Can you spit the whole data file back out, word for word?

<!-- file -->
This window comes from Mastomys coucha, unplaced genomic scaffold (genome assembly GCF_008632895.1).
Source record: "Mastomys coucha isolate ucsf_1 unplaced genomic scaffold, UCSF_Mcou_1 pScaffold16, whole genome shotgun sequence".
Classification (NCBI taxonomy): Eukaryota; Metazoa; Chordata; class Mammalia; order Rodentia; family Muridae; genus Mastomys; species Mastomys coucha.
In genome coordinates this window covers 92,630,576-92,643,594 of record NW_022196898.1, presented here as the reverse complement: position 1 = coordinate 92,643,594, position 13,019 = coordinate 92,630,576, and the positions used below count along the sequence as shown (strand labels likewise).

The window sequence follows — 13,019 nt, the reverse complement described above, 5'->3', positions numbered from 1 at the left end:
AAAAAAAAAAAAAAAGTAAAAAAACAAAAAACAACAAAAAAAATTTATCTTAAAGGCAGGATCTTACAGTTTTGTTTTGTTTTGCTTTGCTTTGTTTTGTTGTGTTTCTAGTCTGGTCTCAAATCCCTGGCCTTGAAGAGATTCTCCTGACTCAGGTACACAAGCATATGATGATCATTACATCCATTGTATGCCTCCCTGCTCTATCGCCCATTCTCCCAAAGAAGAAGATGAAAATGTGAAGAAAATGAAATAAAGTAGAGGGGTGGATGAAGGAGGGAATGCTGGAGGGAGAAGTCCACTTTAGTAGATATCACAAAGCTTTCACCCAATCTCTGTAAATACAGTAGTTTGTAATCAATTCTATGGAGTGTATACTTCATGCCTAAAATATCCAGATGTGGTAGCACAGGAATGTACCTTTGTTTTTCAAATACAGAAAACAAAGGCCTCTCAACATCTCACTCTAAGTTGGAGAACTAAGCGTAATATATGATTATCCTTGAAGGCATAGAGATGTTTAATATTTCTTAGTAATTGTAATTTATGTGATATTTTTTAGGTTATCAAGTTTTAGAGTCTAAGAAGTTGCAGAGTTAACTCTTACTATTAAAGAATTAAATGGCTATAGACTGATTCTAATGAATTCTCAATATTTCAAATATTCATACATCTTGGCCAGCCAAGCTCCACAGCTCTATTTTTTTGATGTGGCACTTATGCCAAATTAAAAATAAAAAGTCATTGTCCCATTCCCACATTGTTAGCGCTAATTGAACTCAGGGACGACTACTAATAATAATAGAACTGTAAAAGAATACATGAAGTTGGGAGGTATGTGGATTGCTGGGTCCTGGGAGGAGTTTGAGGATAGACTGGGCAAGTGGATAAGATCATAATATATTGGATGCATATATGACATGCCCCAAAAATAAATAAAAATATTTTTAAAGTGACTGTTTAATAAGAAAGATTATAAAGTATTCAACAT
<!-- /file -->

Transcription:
This window comes from Mastomys coucha, unplaced genomic scaffold (genome assembly GCF_008632895.1).
Source record: "Mastomys coucha isolate ucsf_1 unplaced genomic scaffold, UCSF_Mcou_1 pScaffold16, whole genome shotgun sequence".
Classification (NCBI taxonomy): Eukaryota; Metazoa; Chordata; class Mammalia; order Rodentia; family Muridae; genus Mastomys; species Mastomys coucha.
In genome coordinates this window covers 92,630,576-92,643,594 of record NW_022196898.1, presented here as the reverse complement: position 1 = coordinate 92,643,594, position 13,019 = coordinate 92,630,576, and the positions used below count along the sequence as shown (strand labels likewise).

The window sequence follows — 13,019 nt, the reverse complement described above, 5'->3', positions numbered from 1 at the left end:
AAAAAAAAAAAAAAAGTAAAAAAACAAAAAACAACAAAAAAAATTTATCTTAAAGGCAGGATCTTACAGTTTTGTTTTGTTTTGCTTTGCTTTGTTTTGTTGTGTTTCTAGTCTGGTCTCAAATCCCTGGCCTTGAAGAGATTCTCCTGACTCAGGTACACAAGCATATGATGATCATTACATCCATTGTATGCCTCCCTGCTCTATCGCCCATTCTCCCAAAGAAGAAGATGAAAATGTGAAGAAAATGAAATAAAGTAGAGGGGTGGATGAAGGAGGGAATGCTGGAGGGAGAAGTCCACTTTAGTAGATATCACAAAGCTTTCACCCAATCTCTGTAAATACAGTAGTTTGTAATCAATTCTATGGAGTGTATACTTCATGCCTAAAATATCCAGATGTGGTAGCACAGGAATGTACCTTTGTTTTTCAAATACAGAAAACAAAGGCCTCTCAACATCTCACTCTAAGTTGGAGAACTAAGCGTAATATATGATTATCCTTGAAGGCATAGAGATGTTTAATATTTCTTAGTAATTGTAATTTATGTGATATTTTTTAGGTTATCAAGTTTTAGAGTCTAAGAAGTTGCAGAGTTAACTCTTACTATTAAAGAATTAAATGGCTATAGACTGATTCTAATGAATTCTCAATATTTCAAATATTCATACATCTTGGCCAGCCAAGCTCCACAGCTCTATTTTTTTGATGTGGCACTTATGCCAAATTAAAAATAAAAAGTCATTGTCCCATTCCCACATTGTTAGCGCTAATTGAACTCAGGGACGACTACTAATAATAATAGAACTGTAAAAGAATACATGAAGTTGGGAGGTATGTGGATTGCTGGGTCCTGGGAGGAGTTTGAGGATAGACTGGGCAAGTGGATAAGATCATAATATATTGGATGCATATATGACATGCCCCAAAAATAAATAAAAATATTTTTAAAGTGACTGTTTAATAAGAAAGATTATAAAGTATTCAACAT